Getting back to the original question (asked 3 years, 8 months ago by someone who's left the group since), the actual answer is that whether you should consider modal auxiliary verbs to be inflected for tense depends entirely on what your grammatical system's definition of "inflected for tense" is, and how your grammatical system uses tense inflection.
For instance, some grammars of English insist that every sentence have a main tensed clause. Since modal auxiliaries can occur in simple sentences, these would have to be assigned a tense (typically Present, by default) by that grammar. On the other hand, your grammar might simply except modals from that requirement, or it might not have that rule at all, using something else instead.
No modern grammar that I know of distinguishes the historical present and past forms of modals (may, can, shall, will vs might, could, should, would, must) in any useful way, so the various final -t's and -d's are merely etymological curiosities, like the a-'s in awake, atop, aloft, and asleep.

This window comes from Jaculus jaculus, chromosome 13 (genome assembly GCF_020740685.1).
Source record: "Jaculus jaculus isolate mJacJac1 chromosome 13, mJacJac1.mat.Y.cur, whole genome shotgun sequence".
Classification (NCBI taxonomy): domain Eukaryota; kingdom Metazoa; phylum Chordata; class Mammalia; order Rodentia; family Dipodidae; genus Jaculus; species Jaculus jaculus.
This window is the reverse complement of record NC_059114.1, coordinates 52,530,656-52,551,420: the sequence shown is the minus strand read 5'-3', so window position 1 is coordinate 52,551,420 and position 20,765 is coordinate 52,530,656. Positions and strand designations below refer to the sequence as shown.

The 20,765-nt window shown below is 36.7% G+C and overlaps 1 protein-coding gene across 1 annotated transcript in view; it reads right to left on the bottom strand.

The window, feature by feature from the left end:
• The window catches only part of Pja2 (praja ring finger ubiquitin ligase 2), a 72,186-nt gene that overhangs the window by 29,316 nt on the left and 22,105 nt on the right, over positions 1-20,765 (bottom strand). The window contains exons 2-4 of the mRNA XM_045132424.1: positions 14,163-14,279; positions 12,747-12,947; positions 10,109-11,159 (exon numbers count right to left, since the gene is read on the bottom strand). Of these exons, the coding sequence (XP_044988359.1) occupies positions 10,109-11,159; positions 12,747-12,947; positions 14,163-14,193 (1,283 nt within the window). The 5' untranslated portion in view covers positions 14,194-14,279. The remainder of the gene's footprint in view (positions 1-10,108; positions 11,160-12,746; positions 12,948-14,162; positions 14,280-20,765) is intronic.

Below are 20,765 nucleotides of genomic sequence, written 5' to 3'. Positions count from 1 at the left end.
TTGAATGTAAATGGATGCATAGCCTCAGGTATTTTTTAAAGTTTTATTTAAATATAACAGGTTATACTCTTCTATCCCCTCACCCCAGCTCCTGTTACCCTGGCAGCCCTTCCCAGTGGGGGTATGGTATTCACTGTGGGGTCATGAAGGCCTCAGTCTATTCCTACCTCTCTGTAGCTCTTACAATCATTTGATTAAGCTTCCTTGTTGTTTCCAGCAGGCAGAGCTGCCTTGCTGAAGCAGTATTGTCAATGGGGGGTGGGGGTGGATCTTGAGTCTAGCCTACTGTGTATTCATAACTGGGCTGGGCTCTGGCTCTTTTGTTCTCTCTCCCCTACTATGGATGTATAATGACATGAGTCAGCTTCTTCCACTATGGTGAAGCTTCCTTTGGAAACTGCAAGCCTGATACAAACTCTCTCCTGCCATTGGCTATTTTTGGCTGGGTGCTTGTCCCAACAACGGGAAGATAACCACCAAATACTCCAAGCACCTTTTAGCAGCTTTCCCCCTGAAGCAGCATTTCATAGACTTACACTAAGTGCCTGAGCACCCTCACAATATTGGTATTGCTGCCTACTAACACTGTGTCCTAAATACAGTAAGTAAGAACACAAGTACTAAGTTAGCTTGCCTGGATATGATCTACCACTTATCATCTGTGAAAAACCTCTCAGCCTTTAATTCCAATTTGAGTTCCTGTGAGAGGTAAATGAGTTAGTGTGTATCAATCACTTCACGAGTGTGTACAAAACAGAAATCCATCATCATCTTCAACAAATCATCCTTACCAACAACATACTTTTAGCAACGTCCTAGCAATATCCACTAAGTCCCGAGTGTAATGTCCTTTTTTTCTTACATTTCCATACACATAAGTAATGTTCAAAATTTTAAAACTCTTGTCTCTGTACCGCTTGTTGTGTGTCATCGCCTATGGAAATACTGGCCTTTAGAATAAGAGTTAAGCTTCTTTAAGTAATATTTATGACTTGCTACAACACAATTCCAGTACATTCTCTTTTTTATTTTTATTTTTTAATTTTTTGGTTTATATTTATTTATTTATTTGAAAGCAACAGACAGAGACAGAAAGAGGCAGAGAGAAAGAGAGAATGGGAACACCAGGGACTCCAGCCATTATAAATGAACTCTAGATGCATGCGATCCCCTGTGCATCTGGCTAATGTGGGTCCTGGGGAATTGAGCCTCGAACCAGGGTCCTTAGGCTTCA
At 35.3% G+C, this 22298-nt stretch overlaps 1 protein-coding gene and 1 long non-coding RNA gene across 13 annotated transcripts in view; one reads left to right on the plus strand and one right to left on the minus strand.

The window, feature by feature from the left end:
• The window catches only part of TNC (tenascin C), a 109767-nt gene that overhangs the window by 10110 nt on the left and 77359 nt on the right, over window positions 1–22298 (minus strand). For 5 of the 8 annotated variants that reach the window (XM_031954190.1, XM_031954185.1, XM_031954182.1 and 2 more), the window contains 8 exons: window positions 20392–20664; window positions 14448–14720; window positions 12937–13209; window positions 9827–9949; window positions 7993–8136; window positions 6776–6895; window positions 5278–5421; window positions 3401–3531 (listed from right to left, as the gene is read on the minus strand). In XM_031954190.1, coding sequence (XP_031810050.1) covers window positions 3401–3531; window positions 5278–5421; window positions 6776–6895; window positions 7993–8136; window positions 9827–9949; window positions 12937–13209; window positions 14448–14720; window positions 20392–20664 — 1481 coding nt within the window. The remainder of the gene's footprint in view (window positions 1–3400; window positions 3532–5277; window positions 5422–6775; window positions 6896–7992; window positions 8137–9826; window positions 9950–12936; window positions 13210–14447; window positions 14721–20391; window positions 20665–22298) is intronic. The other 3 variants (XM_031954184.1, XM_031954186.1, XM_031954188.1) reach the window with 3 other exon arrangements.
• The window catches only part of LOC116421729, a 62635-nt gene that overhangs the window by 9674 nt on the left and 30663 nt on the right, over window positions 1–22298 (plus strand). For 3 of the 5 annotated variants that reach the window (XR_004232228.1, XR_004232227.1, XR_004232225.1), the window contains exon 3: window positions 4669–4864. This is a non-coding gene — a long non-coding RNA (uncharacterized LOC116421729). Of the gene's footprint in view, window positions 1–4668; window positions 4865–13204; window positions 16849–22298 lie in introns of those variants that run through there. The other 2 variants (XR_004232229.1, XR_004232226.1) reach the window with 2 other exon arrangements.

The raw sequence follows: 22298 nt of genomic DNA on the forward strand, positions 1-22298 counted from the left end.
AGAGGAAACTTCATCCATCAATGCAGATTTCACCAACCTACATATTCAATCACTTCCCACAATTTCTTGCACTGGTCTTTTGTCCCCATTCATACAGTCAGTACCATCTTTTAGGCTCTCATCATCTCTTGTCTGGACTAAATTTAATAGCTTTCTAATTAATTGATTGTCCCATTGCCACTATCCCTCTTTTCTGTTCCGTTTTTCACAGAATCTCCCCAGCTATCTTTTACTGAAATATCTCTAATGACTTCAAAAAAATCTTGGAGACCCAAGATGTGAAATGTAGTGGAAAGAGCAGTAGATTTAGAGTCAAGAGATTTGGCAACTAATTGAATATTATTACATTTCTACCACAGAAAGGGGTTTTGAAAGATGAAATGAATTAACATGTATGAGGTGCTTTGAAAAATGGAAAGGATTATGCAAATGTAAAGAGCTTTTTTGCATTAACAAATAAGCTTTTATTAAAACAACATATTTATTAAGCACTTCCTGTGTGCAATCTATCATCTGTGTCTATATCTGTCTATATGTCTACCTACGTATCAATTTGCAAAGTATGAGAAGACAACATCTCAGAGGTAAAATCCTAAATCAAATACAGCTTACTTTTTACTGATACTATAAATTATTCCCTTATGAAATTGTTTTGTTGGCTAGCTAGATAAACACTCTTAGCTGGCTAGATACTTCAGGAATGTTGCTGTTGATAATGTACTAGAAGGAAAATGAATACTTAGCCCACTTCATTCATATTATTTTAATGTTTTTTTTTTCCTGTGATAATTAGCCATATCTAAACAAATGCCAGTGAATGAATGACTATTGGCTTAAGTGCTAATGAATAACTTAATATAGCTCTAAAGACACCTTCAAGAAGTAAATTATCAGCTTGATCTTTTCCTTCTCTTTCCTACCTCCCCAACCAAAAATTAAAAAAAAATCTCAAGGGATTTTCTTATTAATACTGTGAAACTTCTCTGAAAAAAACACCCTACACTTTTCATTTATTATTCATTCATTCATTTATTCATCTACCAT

A semantic past-present difference shows up with can/could in the ability sense, and will/would in the deontic 'willing to' sense. Both past descriptions refer to repeated behavior:
- When I was young, I could do 100 pull ups; now I can only do 99.
- When he was young, he would talk by the hour; now he won't say a word.
But that's about it; there's no tense or meaning difference between He might do it and He may do it -- both are possible, and that's it. Should has a special meaning as a weak must, both deontic and epistemic:
- She should/must go to the ball. (weak/strong obligation to go)
- This should/must be the place they mentioned. (weak/strong likelihood)
and, in the US at least, shall is not used for the future like epistemic will, but rather is restricted to two very special and limited deontic question constructions:
First person singular question - an offer to do a favor for the addressee
First person plural question - an invitation to do something with the addressee
And, as you note, there is no historic present tense for must, as there is in German, where modal auxiliary verbs are not defective verbs like English modals, but real strong verbs, with all their principal parts, inflected regularly for everything.
So, if your grammar (and every linguist creates their own grammar of their own language) requires English modals to have tense, Voila! they do. If not, not. If you prefer, some may have tense and others may not. Questions like this are not matters of fact; they're arbitrary, so you might as well take whatever answer you like. It's your grammar, after all.